R Kelly has effectively received a lifetime ban from YouTube with the streaming platform removing his channels following his sex trafficking conviction.
In September, the “I Believe I Can Fly” singer was found guilty on nine counts of racketeering and violations of the Mann Act in federal court. Prosecutors said his crimes included sexually abusing women, boys and girls for decades, and he now faces life in prison.
This week, some noticed the R&B singer’s music videos had disappeared from YouTube, prompting the platform to announce they had removed all official R Kelly content in light of the serious nature of his sex crimes.
A YouTube spokesperson confirmed the move and told Reuters: ‘We can confirm that we have terminated two channels linked to R Kelly in accordance with our creator responsibility guidelines.’
In 2018, the YouTube guidelines were updated to penalise content creators for their behaviour off the website. This means they can terminate a channel if the creator is accused of an egregious crime, if the content is closely related to the crime, or if the creator is convicted or has pleaded guilty.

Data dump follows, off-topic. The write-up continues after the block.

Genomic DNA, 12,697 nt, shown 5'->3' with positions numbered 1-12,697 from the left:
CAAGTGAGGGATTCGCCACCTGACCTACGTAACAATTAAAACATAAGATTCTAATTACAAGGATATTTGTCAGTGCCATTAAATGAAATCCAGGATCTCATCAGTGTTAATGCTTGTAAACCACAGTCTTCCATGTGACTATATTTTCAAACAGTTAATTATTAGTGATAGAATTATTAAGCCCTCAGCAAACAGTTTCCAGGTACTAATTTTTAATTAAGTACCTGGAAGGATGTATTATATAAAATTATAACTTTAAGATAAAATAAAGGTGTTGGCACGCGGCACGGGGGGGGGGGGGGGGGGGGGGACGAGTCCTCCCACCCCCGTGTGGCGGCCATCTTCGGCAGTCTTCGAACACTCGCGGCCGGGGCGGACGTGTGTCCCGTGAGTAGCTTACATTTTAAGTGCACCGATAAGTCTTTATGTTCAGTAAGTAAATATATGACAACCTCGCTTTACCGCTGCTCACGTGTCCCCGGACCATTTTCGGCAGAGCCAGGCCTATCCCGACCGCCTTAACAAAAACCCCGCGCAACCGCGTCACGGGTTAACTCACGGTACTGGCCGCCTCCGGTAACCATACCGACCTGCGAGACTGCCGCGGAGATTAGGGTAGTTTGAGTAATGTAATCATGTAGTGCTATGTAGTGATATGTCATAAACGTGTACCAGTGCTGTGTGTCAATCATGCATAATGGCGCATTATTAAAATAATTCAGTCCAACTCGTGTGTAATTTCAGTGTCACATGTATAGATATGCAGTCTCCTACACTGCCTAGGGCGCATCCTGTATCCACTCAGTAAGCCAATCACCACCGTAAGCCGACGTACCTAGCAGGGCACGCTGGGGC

Despite his channel ban, R Kelly’s music will still be available on YouTube Music, the company’s audio streaming service. Videos uploaded by other users that feature R Kelly’s music will continue to be available.
In 2019, the documentary series Surviving R Kelly, which detailed shocking allegations of abuse from multiple accusers, reignited the #MuteRKelly campaign to banish his music from streaming platforms.
After the series aired, it emerged that Spotify saw a 16% boost in streams of the musician’s catalogue.
R Kelly’s trial heard testimony from 50 witnesses over six weeks – the singer refused to take the stand and testify in his own defense.
The prosecution presented evidence that R Kelly, full name Robert Kelly, allegedly abused 22 victims, however, the charges laid out in the indictment centered on six alleged victims.
The Grammy-winning singer denied all charges as prosecutors showed jurors how he used a network of friends and employees to transport his victims across state lines, control their actions and facilitate the sexual abuse.
During closing arguments, assistant US attorney Elizabeth Geddes said the 54-year-old masterminded a scheme to ‘target, groom and exploit girls, boys and women’. The anonymous jury of seven men and five women deliberated for about nine hours across two days before reaching their unanimous verdict. (Metro)